The Universal Windows Platform (UWP) introduces a new primitive, the WebAccountManager, which offers a consistent programming façade on top of all WebAuthenticationProviders installed in the system. In practice, that means that with the same system API you can get tokens from any of the providers know by the system – and if the token corresponds to a user already signed in on the machine, achieve single sign on.
Let’s take a look at the API in action by walking through a simple sample.
Using WebAccountManager to Integrate with Azure AD
Most of the times, using the new API boils down to the following pattern:
- Select the provider you want to a token from
- Construct the token request and pass it to the provider to get back a token
- Use the token to access the resource you are targeting
Say that I want to write a UWP app to allow users from my test Azure AD tenant, developertenant.onmicrosoft.com, to invoke the Directory Graph. Here there’s the code you write for selecting the Azure AD provider.
string tenant = “developertenant.onmicrosoft.com”;
string authority = “https://login.microsoftonline.com/” + tenant;
WebAccountProvider wap =
Given that I want a user from a specific tenant, I specify that tenant as the authority. If I’d want this app to work with any Azure AD tenant, I would pass “organizations” in lieu of the authority parameter.
Note. As mentioned, this API abstracts away the differences between providers: this syntax would work just as well if I’d be looking to get a MSA token – in that case, I’d pass “consumers” instead.
Once you get a hold on the desired provider, you can construct the token request. Here there’s how the code looks like for Azure AD.
string clientId = “a9b55b7d-66af-4de9-9ee7-c7b04106bdef”;
string resource = “https://graph.windows.net”;
WebTokenRequest wtr = new
WebTokenRequest(wap, string.Empty, clientId);
The WebTokenRequest constructor takes the absolute minimal sets of parameters required for crafting an OAuth2 request. Being Azure AD a multi tenant system, you are required to provide extra information – such as the resource parameter, indicating what is that you are requesting access to (in this case, the Graph). The WebTokenRequest allows you to specify provider-specific information simply by adding them to a generic property bag.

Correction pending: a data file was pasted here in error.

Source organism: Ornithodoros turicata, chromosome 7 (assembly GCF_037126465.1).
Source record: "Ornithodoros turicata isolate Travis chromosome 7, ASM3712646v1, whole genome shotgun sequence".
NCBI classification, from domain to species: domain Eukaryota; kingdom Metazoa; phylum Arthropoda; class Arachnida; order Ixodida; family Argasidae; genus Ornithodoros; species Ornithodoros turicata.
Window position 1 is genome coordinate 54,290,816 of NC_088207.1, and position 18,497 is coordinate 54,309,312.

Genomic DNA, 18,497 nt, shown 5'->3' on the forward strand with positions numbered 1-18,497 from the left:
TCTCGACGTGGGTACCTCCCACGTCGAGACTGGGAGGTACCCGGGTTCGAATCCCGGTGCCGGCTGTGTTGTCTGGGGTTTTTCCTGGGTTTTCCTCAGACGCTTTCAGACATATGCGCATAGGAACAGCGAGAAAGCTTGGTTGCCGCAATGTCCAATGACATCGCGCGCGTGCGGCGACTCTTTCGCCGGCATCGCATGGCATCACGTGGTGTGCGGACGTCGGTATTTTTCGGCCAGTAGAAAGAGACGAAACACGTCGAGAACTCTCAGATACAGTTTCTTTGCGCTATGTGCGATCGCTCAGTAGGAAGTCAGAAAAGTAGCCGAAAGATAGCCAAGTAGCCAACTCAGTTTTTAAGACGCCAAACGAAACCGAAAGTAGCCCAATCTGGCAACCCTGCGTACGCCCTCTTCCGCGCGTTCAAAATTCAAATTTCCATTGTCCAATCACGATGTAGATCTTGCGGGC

Once you have the request ready, you fire it up with the following code.
WebTokenRequestResult wtrr = await
if (wtrr.ResponseStatus == WebTokenRequestStatus.Success)
accessToken = wtrr.ResponseData.Token;
var account = wtrr.ResponseData.WebAccount;
var properties = wtrr.ResponseData.Properties;
This is where most of the magic happens. The provider you specified takes over, trying to use the currently signed in user (or any account saved on the system) to obtain the token you requested without prompting the user. If the token can be obtained without interaction, as it will often be the case on cloud domain joined or classic domain joined machines, the call to RequestTokenAsync will return right away. In case interaction is required, either for showing consent or for gathering authentication factors, the API will take care to automatically prompt the user with the correct experience.
Once you obtain the requested token, you can invoke the Graph with it – just as you’d do on any traditional app: via raw REST calls or via client library, according to your preferences.
Let’s see how using such an app would play out on a desktop PC or a tablet cloud-joined to my test directory developertenant.onmicrosoft.com.
Here there’s the initial UX of a simple directory searcher UWP application.